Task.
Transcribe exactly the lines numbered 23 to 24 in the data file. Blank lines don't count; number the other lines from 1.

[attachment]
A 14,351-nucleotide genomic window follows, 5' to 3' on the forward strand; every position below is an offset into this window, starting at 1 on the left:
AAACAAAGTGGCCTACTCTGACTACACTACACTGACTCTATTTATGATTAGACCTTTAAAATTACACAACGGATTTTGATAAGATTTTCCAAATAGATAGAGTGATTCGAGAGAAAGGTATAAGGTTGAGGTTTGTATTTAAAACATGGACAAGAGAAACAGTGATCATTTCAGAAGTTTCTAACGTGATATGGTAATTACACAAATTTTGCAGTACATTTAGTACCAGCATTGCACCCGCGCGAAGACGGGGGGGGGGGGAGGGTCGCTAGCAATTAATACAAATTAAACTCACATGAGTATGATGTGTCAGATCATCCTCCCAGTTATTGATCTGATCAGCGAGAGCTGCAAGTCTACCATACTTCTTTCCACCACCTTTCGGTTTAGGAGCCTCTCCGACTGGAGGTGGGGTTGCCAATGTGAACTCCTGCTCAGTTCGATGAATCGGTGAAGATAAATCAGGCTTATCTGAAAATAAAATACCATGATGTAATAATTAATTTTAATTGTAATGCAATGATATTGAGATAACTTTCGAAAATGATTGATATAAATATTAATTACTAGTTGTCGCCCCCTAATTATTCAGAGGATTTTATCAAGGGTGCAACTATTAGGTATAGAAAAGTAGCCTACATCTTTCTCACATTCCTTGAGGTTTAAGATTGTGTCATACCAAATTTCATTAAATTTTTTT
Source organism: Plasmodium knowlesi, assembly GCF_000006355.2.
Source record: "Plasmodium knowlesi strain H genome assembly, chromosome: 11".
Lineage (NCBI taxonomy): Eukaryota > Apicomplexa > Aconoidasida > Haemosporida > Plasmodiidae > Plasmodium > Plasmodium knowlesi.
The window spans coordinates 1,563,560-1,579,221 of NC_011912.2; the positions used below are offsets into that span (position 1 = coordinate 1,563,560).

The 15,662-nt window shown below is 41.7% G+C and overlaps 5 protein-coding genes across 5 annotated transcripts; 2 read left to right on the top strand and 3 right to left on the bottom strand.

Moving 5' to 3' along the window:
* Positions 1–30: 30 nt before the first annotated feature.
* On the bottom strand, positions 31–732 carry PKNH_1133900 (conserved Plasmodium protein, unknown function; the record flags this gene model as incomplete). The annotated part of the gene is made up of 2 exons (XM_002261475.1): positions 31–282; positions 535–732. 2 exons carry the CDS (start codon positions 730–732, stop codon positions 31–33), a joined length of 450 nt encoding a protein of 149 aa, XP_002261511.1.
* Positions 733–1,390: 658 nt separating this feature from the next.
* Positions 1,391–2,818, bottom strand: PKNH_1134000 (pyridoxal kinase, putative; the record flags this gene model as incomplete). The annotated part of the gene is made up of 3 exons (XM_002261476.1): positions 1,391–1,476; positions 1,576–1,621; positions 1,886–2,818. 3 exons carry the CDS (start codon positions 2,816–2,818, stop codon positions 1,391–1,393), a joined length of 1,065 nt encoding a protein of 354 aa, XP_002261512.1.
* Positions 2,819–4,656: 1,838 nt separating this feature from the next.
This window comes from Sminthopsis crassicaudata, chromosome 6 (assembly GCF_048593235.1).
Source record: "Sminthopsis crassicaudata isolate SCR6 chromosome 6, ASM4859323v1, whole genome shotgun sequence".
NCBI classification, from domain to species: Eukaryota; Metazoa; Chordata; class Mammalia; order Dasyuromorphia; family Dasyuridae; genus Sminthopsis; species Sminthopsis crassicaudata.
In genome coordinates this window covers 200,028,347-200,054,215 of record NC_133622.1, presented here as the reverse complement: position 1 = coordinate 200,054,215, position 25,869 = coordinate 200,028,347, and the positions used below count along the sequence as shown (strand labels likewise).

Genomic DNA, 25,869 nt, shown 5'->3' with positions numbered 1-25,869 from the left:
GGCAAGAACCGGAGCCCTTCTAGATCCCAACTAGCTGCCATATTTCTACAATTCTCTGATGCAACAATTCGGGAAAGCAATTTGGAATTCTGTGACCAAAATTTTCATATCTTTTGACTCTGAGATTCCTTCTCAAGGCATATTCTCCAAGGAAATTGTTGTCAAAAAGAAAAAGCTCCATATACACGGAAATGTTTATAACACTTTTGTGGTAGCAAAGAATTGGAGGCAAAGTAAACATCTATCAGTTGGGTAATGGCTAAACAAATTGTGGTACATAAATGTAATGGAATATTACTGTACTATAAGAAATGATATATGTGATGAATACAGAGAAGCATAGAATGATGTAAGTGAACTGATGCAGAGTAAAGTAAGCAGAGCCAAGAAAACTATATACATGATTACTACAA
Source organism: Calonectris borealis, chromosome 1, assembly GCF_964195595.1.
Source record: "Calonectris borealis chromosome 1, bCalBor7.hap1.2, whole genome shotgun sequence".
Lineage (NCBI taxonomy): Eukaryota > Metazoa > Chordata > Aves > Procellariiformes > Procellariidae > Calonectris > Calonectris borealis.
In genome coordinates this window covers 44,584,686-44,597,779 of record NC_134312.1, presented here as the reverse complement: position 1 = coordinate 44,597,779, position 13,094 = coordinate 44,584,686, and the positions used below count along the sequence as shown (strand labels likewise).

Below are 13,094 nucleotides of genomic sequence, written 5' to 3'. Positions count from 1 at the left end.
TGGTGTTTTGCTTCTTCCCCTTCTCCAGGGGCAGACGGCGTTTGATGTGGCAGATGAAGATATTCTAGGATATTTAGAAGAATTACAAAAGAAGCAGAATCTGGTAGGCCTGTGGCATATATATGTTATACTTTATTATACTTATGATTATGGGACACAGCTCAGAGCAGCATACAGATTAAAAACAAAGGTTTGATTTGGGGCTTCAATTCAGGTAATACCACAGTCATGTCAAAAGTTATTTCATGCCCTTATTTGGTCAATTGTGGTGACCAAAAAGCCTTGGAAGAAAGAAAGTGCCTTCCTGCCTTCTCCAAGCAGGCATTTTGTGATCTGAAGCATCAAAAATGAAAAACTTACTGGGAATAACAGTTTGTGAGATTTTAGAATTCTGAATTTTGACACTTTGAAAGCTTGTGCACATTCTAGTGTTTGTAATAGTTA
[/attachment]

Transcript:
In genome coordinates this window covers 44,584,686-44,597,779 of record NC_134312.1, presented here as the reverse complement: position 1 = coordinate 44,597,779, position 13,094 = coordinate 44,584,686, and the positions used below count along the sequence as shown (strand labels likewise).

Below are 13,094 nucleotides of genomic sequence, written 5' to 3'. Positions count from 1 at the left end.